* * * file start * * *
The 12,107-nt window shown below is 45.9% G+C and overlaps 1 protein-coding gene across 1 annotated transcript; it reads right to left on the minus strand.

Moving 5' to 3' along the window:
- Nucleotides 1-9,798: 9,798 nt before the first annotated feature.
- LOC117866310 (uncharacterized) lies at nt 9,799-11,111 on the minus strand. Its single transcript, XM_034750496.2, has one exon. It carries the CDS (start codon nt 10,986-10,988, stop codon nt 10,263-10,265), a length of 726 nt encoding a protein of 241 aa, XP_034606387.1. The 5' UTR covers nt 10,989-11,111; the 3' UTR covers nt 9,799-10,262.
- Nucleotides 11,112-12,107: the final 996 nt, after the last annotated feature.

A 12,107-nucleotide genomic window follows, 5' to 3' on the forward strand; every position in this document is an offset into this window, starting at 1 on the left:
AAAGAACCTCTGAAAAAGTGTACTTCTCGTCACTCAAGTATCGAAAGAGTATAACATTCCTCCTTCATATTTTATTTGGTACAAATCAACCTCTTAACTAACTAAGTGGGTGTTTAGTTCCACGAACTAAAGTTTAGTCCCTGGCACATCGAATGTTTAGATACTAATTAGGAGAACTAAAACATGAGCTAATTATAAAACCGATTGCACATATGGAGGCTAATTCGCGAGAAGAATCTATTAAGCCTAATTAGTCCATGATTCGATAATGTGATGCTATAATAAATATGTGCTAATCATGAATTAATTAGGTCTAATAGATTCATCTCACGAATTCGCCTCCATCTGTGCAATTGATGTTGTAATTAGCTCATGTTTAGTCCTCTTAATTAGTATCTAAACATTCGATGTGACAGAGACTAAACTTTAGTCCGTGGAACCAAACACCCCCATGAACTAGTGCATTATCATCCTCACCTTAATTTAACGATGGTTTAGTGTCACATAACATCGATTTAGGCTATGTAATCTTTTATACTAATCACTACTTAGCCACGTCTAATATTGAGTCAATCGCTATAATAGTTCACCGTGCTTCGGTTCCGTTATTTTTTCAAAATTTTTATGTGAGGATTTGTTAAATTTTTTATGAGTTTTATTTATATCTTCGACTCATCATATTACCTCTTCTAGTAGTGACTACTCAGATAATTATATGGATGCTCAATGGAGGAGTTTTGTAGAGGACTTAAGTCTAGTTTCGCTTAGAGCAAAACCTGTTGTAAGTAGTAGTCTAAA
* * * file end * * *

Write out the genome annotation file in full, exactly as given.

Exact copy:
The 12,107-nt window shown below is 45.9% G+C and overlaps 1 protein-coding gene across 1 annotated transcript; it reads right to left on the minus strand.

Moving 5' to 3' along the window:
- Nucleotides 1-9,798: 9,798 nt before the first annotated feature.
- LOC117866310 (uncharacterized) lies at nt 9,799-11,111 on the minus strand. Its single transcript, XM_034750496.2, has one exon. It carries the CDS (start codon nt 10,986-10,988, stop codon nt 10,263-10,265), a length of 726 nt encoding a protein of 241 aa, XP_034606387.1. The 5' UTR covers nt 10,989-11,111; the 3' UTR covers nt 9,799-10,262.
- Nucleotides 11,112-12,107: the final 996 nt, after the last annotated feature.

A 12,107-nucleotide genomic window follows, 5' to 3' on the forward strand; every position in this document is an offset into this window, starting at 1 on the left:
AAAGAACCTCTGAAAAAGTGTACTTCTCGTCACTCAAGTATCGAAAGAGTATAACATTCCTCCTTCATATTTTATTTGGTACAAATCAACCTCTTAACTAACTAAGTGGGTGTTTAGTTCCACGAACTAAAGTTTAGTCCCTGGCACATCGAATGTTTAGATACTAATTAGGAGAACTAAAACATGAGCTAATTATAAAACCGATTGCACATATGGAGGCTAATTCGCGAGAAGAATCTATTAAGCCTAATTAGTCCATGATTCGATAATGTGATGCTATAATAAATATGTGCTAATCATGAATTAATTAGGTCTAATAGATTCATCTCACGAATTCGCCTCCATCTGTGCAATTGATGTTGTAATTAGCTCATGTTTAGTCCTCTTAATTAGTATCTAAACATTCGATGTGACAGAGACTAAACTTTAGTCCGTGGAACCAAACACCCCCATGAACTAGTGCATTATCATCCTCACCTTAATTTAACGATGGTTTAGTGTCACATAACATCGATTTAGGCTATGTAATCTTTTATACTAATCACTACTTAGCCACGTCTAATATTGAGTCAATCGCTATAATAGTTCACCGTGCTTCGGTTCCGTTATTTTTTCAAAATTTTTATGTGAGGATTTGTTAAATTTTTTATGAGTTTTATTTATATCTTCGACTCATCATATTACCTCTTCTAGTAGTGACTACTCAGATAATTATATGGATGCTCAATGGAGGAGTTTTGTAGAGGACTTAAGTCTAGTTTCGCTTAGAGCAAAACCTGTTGTAAGTAGTAGTCTAAA